BROOKSVILLE — While necessity may be the mother of invention, it doesn't hurt when the solution to a problem lies within walking distance.
That's how Tim Neubert, president of Neubert Aero Corp., saw things last October when he went looking for a manufacturer of LED lights that could be used in a new product his company was developing.
Although he had searched nationally, Neubert was unaware of LED International Lighting Inc., a high-tech commercial lighting manufacturer that had set up shop near his company's operations at the Hernando County Airport Industrial Park.
In a meeting with LED International owner David Anglewicz, the two men decided to partner in developing and producing the next generation of portable lighted runway closure systems that are deployed by airports whenever runways are undergoing maintenance or repair.
"It's been a strong collaborative effort for both of our companies," Neubert said. "Staying local has made it easier in that we can introduce new technology and develop our products more quickly than before."
Neubert said that the partnership between the two companies came through his own company's desire to implement new technology into the runway closure systems it has been producing for several years. So far, eight of the systems have been assembled and shipped since January. More are on order.
Resembling giant lighted X's, the portable runway closure systems are used to visually signal aircraft from afar when a runway is closed. Most current systems in place use a system lighted with halogen bulbs. But those tend to be cumbersome because they require frequent maintenance and are powered by diesel generators that must be refueled often.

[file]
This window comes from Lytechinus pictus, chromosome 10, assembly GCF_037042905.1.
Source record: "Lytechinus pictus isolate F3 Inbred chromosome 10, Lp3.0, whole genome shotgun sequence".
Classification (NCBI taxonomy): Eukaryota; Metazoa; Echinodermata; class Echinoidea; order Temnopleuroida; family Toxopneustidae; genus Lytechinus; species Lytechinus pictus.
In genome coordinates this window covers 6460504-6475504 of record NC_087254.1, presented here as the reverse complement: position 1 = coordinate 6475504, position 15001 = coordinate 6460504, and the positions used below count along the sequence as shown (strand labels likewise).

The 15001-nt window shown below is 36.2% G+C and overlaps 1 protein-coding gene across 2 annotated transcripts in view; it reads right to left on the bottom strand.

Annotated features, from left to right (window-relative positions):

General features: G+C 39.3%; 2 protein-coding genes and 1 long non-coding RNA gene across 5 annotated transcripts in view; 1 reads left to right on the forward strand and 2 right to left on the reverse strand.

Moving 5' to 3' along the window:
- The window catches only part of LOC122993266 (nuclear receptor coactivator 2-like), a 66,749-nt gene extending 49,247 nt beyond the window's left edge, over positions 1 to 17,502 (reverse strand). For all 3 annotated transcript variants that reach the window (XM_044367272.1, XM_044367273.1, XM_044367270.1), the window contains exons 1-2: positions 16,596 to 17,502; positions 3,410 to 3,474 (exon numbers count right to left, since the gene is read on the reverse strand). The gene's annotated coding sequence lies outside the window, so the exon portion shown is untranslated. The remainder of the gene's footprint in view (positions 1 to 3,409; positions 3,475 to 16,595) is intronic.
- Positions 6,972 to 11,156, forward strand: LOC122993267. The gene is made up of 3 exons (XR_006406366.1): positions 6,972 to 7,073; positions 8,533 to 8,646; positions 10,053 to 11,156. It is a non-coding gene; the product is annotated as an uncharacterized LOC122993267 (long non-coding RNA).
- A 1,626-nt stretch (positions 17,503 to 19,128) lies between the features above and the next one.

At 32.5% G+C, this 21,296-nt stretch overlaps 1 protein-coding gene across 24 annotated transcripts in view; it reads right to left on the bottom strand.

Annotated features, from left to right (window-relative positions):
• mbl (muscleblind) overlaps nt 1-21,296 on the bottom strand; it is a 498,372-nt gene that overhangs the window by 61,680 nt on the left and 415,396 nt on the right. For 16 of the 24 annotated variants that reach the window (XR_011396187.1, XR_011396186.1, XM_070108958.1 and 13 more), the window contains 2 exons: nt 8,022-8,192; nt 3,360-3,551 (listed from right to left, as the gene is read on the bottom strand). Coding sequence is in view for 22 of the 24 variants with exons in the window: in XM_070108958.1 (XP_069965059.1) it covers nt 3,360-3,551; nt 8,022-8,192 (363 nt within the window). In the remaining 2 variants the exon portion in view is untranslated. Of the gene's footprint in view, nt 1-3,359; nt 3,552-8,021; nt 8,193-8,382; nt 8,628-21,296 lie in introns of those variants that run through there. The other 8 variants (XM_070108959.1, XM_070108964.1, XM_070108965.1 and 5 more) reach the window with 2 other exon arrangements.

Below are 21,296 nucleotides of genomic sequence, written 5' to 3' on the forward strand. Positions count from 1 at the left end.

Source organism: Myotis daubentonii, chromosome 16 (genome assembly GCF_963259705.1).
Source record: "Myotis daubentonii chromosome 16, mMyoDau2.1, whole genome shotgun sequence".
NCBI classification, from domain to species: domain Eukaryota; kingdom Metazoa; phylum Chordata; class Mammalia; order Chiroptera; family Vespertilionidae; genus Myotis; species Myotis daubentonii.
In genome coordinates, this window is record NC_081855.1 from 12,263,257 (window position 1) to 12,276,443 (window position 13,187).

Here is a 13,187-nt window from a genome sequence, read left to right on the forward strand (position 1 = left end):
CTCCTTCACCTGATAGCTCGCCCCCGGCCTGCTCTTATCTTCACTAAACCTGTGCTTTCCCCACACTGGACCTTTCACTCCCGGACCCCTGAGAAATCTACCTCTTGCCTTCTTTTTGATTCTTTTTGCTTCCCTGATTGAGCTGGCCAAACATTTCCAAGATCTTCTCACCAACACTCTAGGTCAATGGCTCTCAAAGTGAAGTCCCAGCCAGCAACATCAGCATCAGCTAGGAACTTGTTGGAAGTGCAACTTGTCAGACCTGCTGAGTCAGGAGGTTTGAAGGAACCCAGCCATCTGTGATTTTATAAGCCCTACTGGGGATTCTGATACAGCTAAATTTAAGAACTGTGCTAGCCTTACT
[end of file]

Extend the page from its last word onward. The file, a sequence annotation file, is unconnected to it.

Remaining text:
Emerging LED technology, on the other hand, is energy efficient and reliable. In addition to being weatherproof, LED lights use about one-third of the wattage of standard lighting, have a service life of 50,000 hours and are powered by car batteries that easily can be charged by a small generator.
"When you consider that runways can be closed for a couple of years for maintenance or repairs, that's huge," Neubert said.
Anglewicz, the LED International president, said that although the individual LED components are manufactured overseas, the lighting units themselves, which include additional components provided by local companies ICTC and Sparton Electronics, are built entirely in the Hernando facility.
"It was interesting to see local companies working together," Anglewicz said. "I see it as a growing trend."
County director of business development Mike McHugh agrees. As the industrial park continues to attract more aviation and electronics-related business, he sees the probability of more collaborative efforts between companies.
"I think if you were to ask company owners, I think they would say it makes sense to stay local," McHugh said. "It's easier to monitor quality control, and it's certainly cheaper because you can eliminate some shipping costs. I think it would be win-win for everyone."
Logan Neill can be reached at (352) 848-1435 or firstname.lastname@example.org.